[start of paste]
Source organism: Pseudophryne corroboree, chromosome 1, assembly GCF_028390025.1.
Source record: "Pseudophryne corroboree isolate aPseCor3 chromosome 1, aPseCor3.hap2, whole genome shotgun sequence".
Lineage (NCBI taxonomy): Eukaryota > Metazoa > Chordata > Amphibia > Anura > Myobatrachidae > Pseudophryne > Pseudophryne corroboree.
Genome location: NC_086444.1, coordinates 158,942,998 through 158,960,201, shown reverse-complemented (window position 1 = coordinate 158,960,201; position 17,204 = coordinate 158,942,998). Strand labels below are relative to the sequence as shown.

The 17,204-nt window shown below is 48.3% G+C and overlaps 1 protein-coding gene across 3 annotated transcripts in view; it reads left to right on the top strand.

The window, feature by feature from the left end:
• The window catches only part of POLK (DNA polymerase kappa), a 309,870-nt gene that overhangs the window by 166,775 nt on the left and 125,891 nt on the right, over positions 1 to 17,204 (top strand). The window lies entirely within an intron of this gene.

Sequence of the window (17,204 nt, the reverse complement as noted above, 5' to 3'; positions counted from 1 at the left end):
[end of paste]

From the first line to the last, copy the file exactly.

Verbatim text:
Source organism: Pseudophryne corroboree, chromosome 1, assembly GCF_028390025.1.
Source record: "Pseudophryne corroboree isolate aPseCor3 chromosome 1, aPseCor3.hap2, whole genome shotgun sequence".
Lineage (NCBI taxonomy): Eukaryota > Metazoa > Chordata > Amphibia > Anura > Myobatrachidae > Pseudophryne > Pseudophryne corroboree.
Genome location: NC_086444.1, coordinates 158,942,998 through 158,960,201, shown reverse-complemented (window position 1 = coordinate 158,960,201; position 17,204 = coordinate 158,942,998). Strand labels below are relative to the sequence as shown.

The 17,204-nt window shown below is 48.3% G+C and overlaps 1 protein-coding gene across 3 annotated transcripts in view; it reads left to right on the top strand.

The window, feature by feature from the left end:
• The window catches only part of POLK (DNA polymerase kappa), a 309,870-nt gene that overhangs the window by 166,775 nt on the left and 125,891 nt on the right, over positions 1 to 17,204 (top strand). The window lies entirely within an intron of this gene.

Sequence of the window (17,204 nt, the reverse complement as noted above, 5' to 3'; positions counted from 1 at the left end):